We read "protect" as describing the purpose around which individuals would organize and form unions, pursuant to the right conferred under section 101.001.

Say what? Whatever…

Then, sounding almost apologetic that the Supreme Court of Texas is powerless to go against the obvious “intent” of the legislature, the court continues:

We recognize, as the dissent does, that there are good reasons for Texas public-sector employees to have the same access to union representation in investigatory interviews as private sector employees and federal public-sector employees.

However, the court concludes that its hands are tied and only the state legislature has the ability to grant such a right.

The dissenting opinion written by the Chief Justice Wallace B. Jefferson and joined by two other judges, is extremely well reasoned and hopefully will prompt the legislature to take action to reverse the ruling. The Chief Judge starts out by asking a very simple question:

How can unions protect employees' jobs if they cannot engage in conduct to protect employees' jobs?

Sounding even more frustrated with the majority than I am, the Chief Justice continued: 

I am perplexed by the Court's conclusion that "Section 7 [of the NLRA] does not expressly confer the Weingarten right, and the Supreme Court recognized that.” … In fact, the Supreme Court held that the right “clearly falls within the literal wording of § 7 that ‘[employees] shall have the right … to engage in … concerted activities for the purpose of … mutual aid or protection." Weingarten, 420 U.S. at 260 .…

The [majority] rejects the right largely because our statute does not “confer[], by its plain language, the specific right to have a union representative present at an investigatory interview that an employee reasonably believes might result in disciplinary action.” … Neither does “due process” “confer[] by its plain language" the specific right to notice and a hearing. Yet courts have long said those characteristics are essential to effectuate that constitutional mandate. …

Words like "protection, " "due process, " or "equal protection" require judges to expound. The Legislature cannot anticipate every eventuality, and statutes often "embody purposeful ambiguity or are expressed with a generality for future unfolding." Felix Frankfurter …  Courts routinely decide the meaning of such terms. What is a "reasonable time" (a phrase that appears 599 times in our statutes)? A "reasonable effort" (176 times)? "Best efforts" (thirty)? What is an "attempt to monopolize, " a "just and right" property division, or the "best interest of the child"? Without judicial interpretation, these are just empty phrases. If the right to associate and form trade unions for protection is to be more than rhetoric, it must include rights like the one at issue here, and courts must decide the scope of such language. This was true when Texas first granted the right and when the Supreme Court decided Weingarten thirty eight years ago.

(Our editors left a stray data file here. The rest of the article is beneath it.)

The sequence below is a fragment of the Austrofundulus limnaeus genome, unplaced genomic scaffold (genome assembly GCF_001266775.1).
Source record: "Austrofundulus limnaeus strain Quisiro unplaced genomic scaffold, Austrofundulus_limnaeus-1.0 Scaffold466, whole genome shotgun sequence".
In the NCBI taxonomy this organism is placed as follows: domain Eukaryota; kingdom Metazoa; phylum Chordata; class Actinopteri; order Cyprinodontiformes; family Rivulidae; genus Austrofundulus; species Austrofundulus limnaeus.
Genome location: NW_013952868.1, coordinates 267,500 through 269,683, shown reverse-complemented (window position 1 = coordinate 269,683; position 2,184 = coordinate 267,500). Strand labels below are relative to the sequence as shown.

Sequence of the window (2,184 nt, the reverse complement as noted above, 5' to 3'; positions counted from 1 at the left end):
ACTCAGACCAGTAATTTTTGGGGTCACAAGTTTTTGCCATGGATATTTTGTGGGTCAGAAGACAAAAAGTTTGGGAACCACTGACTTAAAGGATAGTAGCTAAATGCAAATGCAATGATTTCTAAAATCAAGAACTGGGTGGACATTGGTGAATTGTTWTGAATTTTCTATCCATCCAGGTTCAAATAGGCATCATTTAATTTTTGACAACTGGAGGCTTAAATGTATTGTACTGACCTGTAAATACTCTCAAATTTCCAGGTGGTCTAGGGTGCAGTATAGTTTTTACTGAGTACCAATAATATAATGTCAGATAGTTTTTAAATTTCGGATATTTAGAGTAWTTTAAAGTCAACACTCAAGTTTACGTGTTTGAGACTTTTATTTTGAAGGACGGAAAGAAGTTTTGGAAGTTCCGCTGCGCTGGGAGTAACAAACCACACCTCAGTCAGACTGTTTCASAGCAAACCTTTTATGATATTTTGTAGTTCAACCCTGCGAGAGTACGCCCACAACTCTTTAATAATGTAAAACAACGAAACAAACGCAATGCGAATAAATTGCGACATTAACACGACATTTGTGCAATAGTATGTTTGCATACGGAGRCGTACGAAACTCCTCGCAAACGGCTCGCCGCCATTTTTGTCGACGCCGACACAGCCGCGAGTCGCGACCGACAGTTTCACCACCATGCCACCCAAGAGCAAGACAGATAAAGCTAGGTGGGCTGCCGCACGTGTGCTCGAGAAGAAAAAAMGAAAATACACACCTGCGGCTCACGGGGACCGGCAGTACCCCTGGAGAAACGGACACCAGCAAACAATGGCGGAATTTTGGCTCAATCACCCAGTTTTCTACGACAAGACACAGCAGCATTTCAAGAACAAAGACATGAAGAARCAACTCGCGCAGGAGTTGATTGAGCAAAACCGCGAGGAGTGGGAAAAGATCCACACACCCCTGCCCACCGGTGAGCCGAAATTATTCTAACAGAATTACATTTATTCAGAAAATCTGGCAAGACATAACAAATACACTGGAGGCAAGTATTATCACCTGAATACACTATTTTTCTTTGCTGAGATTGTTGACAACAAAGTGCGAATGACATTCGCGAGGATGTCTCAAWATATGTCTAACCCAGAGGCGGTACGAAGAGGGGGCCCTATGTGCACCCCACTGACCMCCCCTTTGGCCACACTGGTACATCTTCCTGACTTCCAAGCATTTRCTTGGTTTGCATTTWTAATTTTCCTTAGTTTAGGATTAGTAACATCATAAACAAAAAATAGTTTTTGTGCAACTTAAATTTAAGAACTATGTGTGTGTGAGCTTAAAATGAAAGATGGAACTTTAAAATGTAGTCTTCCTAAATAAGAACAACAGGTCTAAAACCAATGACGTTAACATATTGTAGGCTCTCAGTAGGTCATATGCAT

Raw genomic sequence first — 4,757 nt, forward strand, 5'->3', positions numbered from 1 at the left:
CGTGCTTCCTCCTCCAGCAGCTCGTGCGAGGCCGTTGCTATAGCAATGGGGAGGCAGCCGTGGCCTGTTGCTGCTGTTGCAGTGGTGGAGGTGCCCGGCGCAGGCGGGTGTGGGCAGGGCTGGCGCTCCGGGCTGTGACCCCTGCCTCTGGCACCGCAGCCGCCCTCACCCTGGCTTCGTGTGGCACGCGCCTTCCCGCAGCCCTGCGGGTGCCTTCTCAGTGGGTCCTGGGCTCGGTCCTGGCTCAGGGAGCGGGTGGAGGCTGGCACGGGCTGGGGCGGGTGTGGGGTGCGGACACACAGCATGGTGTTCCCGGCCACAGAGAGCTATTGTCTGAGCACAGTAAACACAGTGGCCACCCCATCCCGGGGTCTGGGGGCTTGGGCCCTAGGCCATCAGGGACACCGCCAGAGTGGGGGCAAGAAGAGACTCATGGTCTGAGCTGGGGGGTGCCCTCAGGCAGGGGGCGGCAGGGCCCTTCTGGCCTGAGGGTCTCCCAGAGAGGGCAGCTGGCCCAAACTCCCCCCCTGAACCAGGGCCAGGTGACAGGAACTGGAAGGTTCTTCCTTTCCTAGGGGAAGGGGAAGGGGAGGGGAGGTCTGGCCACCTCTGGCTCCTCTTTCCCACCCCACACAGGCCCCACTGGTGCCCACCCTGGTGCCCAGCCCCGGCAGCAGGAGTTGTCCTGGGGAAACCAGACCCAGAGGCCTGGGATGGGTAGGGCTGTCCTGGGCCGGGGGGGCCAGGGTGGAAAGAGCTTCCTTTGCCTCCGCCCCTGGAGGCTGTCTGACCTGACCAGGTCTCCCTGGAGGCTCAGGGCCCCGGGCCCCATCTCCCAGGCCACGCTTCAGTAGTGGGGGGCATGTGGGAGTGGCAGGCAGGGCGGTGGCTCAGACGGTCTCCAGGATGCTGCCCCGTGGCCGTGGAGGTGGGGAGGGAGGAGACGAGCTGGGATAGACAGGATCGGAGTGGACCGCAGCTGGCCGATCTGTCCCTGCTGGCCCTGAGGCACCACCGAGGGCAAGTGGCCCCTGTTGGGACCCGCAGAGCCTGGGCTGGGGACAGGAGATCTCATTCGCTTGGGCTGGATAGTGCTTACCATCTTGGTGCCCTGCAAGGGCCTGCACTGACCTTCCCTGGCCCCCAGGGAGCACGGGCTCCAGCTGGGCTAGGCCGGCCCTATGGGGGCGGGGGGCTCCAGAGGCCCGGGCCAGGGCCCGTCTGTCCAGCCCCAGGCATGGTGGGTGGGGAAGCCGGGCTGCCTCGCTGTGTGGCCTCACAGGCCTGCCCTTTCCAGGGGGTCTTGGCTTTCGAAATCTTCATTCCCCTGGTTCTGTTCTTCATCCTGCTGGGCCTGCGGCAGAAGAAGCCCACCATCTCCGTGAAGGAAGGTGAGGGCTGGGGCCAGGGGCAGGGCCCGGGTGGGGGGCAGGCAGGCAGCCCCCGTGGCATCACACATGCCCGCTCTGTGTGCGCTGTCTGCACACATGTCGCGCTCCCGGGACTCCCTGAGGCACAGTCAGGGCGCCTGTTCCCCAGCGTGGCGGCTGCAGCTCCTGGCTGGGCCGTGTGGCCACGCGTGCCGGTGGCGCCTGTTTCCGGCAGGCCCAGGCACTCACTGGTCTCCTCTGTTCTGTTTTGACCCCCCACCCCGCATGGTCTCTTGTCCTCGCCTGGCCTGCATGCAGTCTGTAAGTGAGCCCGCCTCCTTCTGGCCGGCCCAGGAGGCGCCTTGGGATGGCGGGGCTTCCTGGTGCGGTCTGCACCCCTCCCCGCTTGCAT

Incidentally, one of the few other state supreme courts not to recognize Weingarten Rights for public employees, was the New York Court of Appeals. In New York City Transit Authority v. New York State Public Employment Relations Bd., 864 N.E.2d 56 (N.Y., Feb. 20, 2007), the Court of Appeals ruled that Weingarten Rights were not applicable to public employees under state labor laws. By July, 2007 the New York state legislature reversed the ruling by enacting the Weingarten Rights Bill, Ch. 244, L. 2007, signed into law on July 18, 2007. Five months… Let’s see if the Texas legislature can find a way to do the right thing faster than the state of New York did.

Here is a copy of the ruling: Round Rock et al v

About Curt Varone

Curt Varone has over 40 years of fire service experience and 30 as a practicing attorney licensed in both Rhode Island and Maine. His background includes 29 years as a career firefighter in Providence (retiring as a Deputy Assistant Chief), as well as volunteer and paid on call experience. He is the author of two books: Legal Considerations for Fire and Emergency Services, (2006, 2nd ed. 2011, 3rd ed. 2014) and Fire Officer's Legal Handbook (2007), and is a contributing editor for Firehouse Magazine writing the Fire Law column.